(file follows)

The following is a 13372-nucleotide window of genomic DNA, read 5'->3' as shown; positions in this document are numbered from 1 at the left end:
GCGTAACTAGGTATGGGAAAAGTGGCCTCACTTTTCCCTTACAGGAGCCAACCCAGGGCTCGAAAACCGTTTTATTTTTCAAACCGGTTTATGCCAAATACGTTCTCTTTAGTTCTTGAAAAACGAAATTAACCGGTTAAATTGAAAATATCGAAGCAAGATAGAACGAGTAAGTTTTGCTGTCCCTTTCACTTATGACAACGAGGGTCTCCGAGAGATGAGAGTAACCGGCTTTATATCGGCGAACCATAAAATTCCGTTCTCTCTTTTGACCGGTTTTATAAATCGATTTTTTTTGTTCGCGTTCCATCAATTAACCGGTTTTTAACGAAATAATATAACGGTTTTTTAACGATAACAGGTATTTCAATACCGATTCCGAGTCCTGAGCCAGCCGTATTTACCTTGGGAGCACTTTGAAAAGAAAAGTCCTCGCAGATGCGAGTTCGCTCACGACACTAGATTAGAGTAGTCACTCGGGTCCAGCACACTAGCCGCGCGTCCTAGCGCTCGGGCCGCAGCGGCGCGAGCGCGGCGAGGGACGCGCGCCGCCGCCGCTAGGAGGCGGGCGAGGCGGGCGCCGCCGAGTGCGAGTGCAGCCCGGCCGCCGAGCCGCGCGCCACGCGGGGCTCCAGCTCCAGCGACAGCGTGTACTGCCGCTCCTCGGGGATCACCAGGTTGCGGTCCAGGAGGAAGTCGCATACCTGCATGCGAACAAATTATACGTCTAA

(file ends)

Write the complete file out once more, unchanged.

The following is a 13372-nucleotide window of genomic DNA, read 5'->3' as shown; positions in this document are numbered from 1 at the left end:
GCGTAACTAGGTATGGGAAAAGTGGCCTCACTTTTCCCTTACAGGAGCCAACCCAGGGCTCGAAAACCGTTTTATTTTTCAAACCGGTTTATGCCAAATACGTTCTCTTTAGTTCTTGAAAAACGAAATTAACCGGTTAAATTGAAAATATCGAAGCAAGATAGAACGAGTAAGTTTTGCTGTCCCTTTCACTTATGACAACGAGGGTCTCCGAGAGATGAGAGTAACCGGCTTTATATCGGCGAACCATAAAATTCCGTTCTCTCTTTTGACCGGTTTTATAAATCGATTTTTTTTGTTCGCGTTCCATCAATTAACCGGTTTTTAACGAAATAATATAACGGTTTTTTAACGATAACAGGTATTTCAATACCGATTCCGAGTCCTGAGCCAGCCGTATTTACCTTGGGAGCACTTTGAAAAGAAAAGTCCTCGCAGATGCGAGTTCGCTCACGACACTAGATTAGAGTAGTCACTCGGGTCCAGCACACTAGCCGCGCGTCCTAGCGCTCGGGCCGCAGCGGCGCGAGCGCGGCGAGGGACGCGCGCCGCCGCCGCTAGGAGGCGGGCGAGGCGGGCGCCGCCGAGTGCGAGTGCAGCCCGGCCGCCGAGCCGCGCGCCACGCGGGGCTCCAGCTCCAGCGACAGCGTGTACTGCCGCTCCTCGGGGATCACCAGGTTGCGGTCCAGGAGGAAGTCGCATACCTGCATGCGAACAAATTATACGTCTAA